$527,152 to the Ohio Environmental Protection Agency for a Powell Creek Nutrient Reduction Project: This project will implement nutrient reduction practices recommended in the approved Total Maximum Daily Load for Powell Creek within the Maumee River basin and demonstrate the environmental benefits of targeting nutrient reduction actions in small geographical areas. These practices include replacing failing septic systems, planting 3,600 acres of cover crops, managing controlled drainage on 320 acres, and restoring or installing 20 acres of wetlands. This project is expected to prevent 9,077 pounds of nitrogen, 2,586 pounds of phosphorous and 908 tons of sediment from reaching Lake Erie each year.
$193,923 to The Ohio State University to Increase Nutrient Management Plan Expertise in the Blanchard Watershed: The project will increase the technical skills of agricultural professionals working in the Blanchard River watershed in Ohio, particularly pertaining to the development of Nutrient Management Plans (NMPs) for farms. NMP implementation will be focused on fields with the greatest potential to address dissolved reactive phosphorus loading in the Blanchard Watershed.
$265,980 to the Michigan Department of Agriculture and Rural Development to Reduce Sediment and Nutrients Entering the Western Lake Erie Basin: The Michigan Department of Agriculture and Rural Development will use this funding to increase implementation of effective conservation practices on farm fields to significantly reduce the quantity of sediment and nutrients discharged into the Western Lake Erie Basin. The project will prevent 30,400 tons of sediment, 42 tons of phosphorus and 67 tons of nitrogen from entering Lake Erie tributaries; 176 acres of wetlands will be restored.
$499,741 to the Grand Traverse Bay Watershed Initiative for the Kids Creek Stormwater Reduction Project: This project will improve water quality on a major tributary to Kids Creek, an impaired stream in the Grand Traverse Bay watershed, by replacing underground culverts and channelized ditches with a natural meandering channel. The new stream channel will eliminate 73,000 square feet of impervious area, establish 27,000 square feet of floodplain and create a 15- to 30-foot-wide buffer. Green infrastructure will also be installed to further reduce stormwater and sedimentation impacts to Kids Creek.
$995,204 to the Michigan Department of Environmental Quality for Kawkawlin River Targeted Phosphorus and E. Coli Reduction: This project will implement best management practices (BMPs) identified in the Kawkawlin River Watershed Management Plan. The BMPs include installing six miles of agricultural buffers, 1,700 acres of wind barriers, 1,000 feet of livestock exclusion fencing and planting 6,000 acres of cover crops. This project is expected to prevent E. coli, 15,491 pounds of phosphorus (30 percent of the load reduction goal for the watershed) and 10,921 tons of sediment from reaching Saginaw Bay each year.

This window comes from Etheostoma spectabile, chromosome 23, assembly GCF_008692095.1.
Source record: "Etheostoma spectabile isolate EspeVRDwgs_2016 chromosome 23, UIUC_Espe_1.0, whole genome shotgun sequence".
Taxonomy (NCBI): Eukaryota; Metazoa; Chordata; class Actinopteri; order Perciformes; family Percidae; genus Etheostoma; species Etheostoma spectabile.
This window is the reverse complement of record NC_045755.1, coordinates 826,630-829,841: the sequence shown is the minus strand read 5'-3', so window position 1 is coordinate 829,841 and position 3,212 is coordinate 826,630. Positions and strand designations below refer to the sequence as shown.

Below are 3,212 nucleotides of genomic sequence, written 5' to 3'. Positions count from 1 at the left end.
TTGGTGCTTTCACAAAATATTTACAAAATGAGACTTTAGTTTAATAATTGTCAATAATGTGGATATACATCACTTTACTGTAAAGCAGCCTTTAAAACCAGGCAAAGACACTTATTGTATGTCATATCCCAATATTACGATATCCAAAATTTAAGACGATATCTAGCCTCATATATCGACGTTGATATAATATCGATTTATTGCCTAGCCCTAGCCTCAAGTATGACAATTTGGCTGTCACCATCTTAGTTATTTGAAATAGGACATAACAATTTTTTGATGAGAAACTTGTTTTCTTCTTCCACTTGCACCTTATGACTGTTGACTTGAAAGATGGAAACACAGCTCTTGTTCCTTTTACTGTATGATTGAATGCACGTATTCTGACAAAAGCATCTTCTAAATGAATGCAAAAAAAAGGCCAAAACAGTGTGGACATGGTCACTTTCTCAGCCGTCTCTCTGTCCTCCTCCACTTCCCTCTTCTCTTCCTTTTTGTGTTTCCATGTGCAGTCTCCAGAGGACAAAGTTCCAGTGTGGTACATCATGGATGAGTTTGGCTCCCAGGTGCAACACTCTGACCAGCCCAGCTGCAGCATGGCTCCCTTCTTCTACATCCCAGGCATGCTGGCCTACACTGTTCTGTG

$798,282 to the Muskegon River Watershed Assembly for Restoration of Riparian Areas in the Muskegon River Watershed: This project will reforest more than 400 acres of riparian land, restore 150 acres of streambank using native vegetation, put 150 acres of revegetated or natural riparian land into conservation easements, develop 14 forest stewardship plans and implement proper erosion control best management practices at four riparian sites in high priority sub-watersheds of the Muskegon River. This project is expected to prevent 100 tons of sediment, 1,000 pounds of phosphorus and 6,000 pounds of nitrogen from reaching the Muskegon River, the Muskegon Lake Area of Concern and Lake Michigan each year.
$189,376 to Michigan State University for Locating and Targeting High-Impact Farm Fields to Reduce Phosphorus Discharges: This project will provide electronic mapping technology to agricultural conservation technicians (such as federal and state natural resource agency employees) that will help the technicians identify and target farm fields that are especially prone to high rates of phosphorus discharge. The technicians can then begin working with the owners of these targeted fields and encourage the implementation of conservation practices such as cover crops and improved management of phosphorus and drainage water. As a result of this project, conservation practice implementation can be focused on farm fields having the greatest impacts on water quality, ultimately resulting in a reduction of soluble phosphorus loading in the Saginaw basin.
Today’s announcement is the most recent in a series of events being held around the Great Lakes region to highlight EPA’s 2012 GLRI grants for restoration and protection projects. The GLRI, initially proposed by President Obama in February 2009, is the largest investment in the Great Lakes in more than two decades. More information about the Initiative is available at www.glri.us.